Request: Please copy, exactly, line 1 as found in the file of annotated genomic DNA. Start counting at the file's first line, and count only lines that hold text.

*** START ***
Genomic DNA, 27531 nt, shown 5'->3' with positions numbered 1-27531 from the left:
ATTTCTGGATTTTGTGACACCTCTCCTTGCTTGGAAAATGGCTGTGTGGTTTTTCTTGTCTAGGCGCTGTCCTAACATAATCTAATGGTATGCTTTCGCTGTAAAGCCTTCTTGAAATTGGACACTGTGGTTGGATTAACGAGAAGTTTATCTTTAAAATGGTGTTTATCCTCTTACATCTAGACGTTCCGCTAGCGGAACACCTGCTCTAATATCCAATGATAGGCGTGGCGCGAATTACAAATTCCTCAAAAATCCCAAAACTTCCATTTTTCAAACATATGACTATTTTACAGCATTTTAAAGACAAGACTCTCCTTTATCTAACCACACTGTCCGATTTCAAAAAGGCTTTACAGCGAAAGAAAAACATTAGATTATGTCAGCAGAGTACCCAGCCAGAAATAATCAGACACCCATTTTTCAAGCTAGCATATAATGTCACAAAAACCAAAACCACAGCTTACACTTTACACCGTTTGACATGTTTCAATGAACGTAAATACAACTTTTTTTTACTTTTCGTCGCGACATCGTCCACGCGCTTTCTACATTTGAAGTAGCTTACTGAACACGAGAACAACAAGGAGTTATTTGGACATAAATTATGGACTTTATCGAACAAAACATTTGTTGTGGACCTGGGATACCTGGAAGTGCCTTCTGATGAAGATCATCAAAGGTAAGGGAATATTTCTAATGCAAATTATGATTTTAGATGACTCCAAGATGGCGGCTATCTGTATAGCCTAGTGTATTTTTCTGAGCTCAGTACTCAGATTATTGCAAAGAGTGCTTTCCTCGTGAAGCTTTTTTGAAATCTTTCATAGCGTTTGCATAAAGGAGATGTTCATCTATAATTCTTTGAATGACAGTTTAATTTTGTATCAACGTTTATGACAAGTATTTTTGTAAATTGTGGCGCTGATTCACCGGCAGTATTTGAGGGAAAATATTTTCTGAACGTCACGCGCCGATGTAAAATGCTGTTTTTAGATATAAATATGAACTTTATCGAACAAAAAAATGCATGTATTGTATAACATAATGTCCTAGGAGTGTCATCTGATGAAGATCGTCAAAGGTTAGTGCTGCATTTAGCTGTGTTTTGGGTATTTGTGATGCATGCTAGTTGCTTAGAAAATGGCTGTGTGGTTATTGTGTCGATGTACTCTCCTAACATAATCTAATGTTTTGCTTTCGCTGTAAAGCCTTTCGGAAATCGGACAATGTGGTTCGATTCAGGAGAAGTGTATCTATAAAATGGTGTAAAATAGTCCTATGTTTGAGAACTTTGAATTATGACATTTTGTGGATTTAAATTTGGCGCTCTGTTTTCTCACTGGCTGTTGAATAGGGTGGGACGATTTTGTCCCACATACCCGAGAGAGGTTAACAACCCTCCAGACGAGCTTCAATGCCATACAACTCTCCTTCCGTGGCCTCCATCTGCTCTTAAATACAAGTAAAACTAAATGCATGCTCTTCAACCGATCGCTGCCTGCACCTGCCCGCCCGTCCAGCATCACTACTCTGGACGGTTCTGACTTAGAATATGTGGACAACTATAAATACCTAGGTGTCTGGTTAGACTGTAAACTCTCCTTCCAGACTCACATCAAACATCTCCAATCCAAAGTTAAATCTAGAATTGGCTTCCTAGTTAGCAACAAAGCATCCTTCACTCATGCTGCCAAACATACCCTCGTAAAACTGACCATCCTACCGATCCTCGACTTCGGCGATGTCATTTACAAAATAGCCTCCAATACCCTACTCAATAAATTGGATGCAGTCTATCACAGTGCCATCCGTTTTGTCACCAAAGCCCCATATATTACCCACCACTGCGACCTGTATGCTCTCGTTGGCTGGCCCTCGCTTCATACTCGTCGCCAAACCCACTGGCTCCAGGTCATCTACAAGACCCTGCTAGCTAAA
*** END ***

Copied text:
Genomic DNA, 27531 nt, shown 5'->3' with positions numbered 1-27531 from the left: